It Follows (2014) written and directed by David Robert Mitchell
A good looking but otherwise average college girl is living a regular life. She hangs out with her friends, likes to swim, and has a new boyfriend. Things with the boyfriend are progressing typically, which means they have sex fairly soon. Right after they do it in the backseat of his car, he chloroforms her. When she wakes up tied to a wheel chair, he explains what's going on. He had sex with a girl before and she passed on this thing that has been stalking him. It takes human form and walks slowly toward its target. If it touches its target, that's the end for the target. The only way to pass the curse on to someone else is to have sex with them. To prove he isn't lying, they wait until the thing shows up. Anyone who is cursed can see it, but not anyone else. Then he takes her home and dumps her in the street.
Her friends come out and take care of her. The cops are called in but they can't find anything on the boyfriend. She leaves out the bit about the curse from the police report but does tell her friends. They try to help her deal with the situation. Things start falling apart when an old woman shows up on campus walking straight towards her without saying a thing. No one else sees the old woman, so that's really bad news. She roams from place to place and situation to situation trying to figure out how not to get killed.
The movie is an original horror flick. The premise is a nice twist on the "having sex will get you killed" trope in horror films. The only way to get rid of the killer is to have sex again, though even that isn't a guarantee, since if the killer gets someone, it reverts back to stalking the previous person. It's clearly a metaphor for the problems of promiscuity and sexually-transmitted diseases, but that takes a back seat to the continual terror of this inhuman force in human form that constantly appears and pursues the girl. Most every person is suspect and the only thing one can do is outrun it.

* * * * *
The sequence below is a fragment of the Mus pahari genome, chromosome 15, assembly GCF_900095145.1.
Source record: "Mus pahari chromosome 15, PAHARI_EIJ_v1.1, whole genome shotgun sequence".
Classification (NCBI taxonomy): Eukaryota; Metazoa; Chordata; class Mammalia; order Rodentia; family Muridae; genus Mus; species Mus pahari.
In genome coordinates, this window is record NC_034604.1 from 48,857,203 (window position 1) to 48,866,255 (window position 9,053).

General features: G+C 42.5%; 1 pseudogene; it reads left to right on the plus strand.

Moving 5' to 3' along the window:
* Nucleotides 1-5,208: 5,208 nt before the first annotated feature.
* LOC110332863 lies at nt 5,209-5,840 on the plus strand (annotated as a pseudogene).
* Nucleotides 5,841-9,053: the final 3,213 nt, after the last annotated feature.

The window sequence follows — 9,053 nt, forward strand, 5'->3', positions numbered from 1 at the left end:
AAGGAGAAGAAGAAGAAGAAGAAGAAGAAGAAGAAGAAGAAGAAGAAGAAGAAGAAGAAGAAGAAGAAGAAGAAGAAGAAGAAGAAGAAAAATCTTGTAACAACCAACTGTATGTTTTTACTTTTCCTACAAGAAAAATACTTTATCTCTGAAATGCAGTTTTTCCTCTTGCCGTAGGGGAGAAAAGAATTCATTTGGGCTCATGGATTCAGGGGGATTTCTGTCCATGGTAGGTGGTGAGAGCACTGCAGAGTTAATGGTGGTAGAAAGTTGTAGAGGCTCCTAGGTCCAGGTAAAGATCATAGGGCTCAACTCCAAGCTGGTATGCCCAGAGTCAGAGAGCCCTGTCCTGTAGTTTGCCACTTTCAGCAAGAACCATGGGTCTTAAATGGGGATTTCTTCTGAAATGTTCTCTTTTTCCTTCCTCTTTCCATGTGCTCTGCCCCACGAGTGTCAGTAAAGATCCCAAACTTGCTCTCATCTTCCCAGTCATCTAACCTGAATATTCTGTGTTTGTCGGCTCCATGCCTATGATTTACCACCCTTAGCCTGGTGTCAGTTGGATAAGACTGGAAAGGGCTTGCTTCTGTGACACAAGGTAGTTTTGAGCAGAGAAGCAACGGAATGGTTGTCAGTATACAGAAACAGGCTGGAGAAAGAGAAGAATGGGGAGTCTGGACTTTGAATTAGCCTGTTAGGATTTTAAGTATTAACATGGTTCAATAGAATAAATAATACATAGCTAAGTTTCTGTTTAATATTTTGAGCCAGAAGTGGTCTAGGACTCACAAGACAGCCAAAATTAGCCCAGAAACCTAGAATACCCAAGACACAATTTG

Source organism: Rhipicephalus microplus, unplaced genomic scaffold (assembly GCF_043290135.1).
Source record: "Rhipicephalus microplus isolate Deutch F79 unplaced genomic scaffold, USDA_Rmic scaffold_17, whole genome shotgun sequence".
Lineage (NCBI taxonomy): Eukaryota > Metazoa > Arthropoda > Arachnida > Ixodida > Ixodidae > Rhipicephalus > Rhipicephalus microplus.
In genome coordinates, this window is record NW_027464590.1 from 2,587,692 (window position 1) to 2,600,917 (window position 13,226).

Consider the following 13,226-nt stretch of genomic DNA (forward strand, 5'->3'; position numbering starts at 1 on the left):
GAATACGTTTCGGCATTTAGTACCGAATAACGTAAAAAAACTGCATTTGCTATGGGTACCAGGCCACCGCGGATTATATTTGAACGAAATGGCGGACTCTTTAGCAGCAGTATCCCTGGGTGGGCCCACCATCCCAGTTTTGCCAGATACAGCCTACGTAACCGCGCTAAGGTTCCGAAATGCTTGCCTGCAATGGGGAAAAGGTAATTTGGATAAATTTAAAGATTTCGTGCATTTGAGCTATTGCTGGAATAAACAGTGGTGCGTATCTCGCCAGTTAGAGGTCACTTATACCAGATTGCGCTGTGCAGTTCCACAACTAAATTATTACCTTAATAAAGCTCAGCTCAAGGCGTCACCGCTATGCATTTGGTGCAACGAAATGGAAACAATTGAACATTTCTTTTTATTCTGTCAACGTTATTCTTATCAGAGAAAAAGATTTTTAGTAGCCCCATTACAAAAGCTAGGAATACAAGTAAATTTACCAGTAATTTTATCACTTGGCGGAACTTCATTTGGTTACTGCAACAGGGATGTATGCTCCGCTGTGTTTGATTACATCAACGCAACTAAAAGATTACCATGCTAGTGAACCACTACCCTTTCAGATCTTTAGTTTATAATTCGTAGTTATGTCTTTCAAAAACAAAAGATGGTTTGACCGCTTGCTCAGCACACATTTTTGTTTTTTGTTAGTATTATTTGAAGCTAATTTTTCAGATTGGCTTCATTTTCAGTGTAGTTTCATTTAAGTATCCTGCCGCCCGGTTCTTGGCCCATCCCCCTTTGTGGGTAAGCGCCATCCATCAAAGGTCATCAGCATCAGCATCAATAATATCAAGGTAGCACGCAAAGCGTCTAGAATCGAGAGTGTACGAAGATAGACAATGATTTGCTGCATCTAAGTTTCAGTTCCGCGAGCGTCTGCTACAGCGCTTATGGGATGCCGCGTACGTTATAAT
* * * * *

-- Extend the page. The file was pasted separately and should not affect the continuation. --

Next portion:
The movie's style enhances the relentless terror of the character. The score is reminiscent (in the best possible way) of John Carpenter and Vangelis. It's always noticeable and occasionally heavy-handed but is highly effective nonetheless. The music pairs well with the visual style. A lot of shots linger and pan around, as if the camera is trying to look everywhere. In many scenes, viewers get a glimpse of the "it" following her when she doesn't see it at first. The temptation is to shout at the screen, "Look behind you!" or "over to the side!" The atmosphere of the film is close to perfection.
Some bits of the story don't work as well. The characters don't seem very creative in trying to outrun or defeat the menace and occasional bits of CG look very CG, though they are rare. Unfortunately they come at the end of the film and stick out after an hour's worth of effective practical effects. Even so, these are relatively minor flaws in a fascinating and terrifying horror film.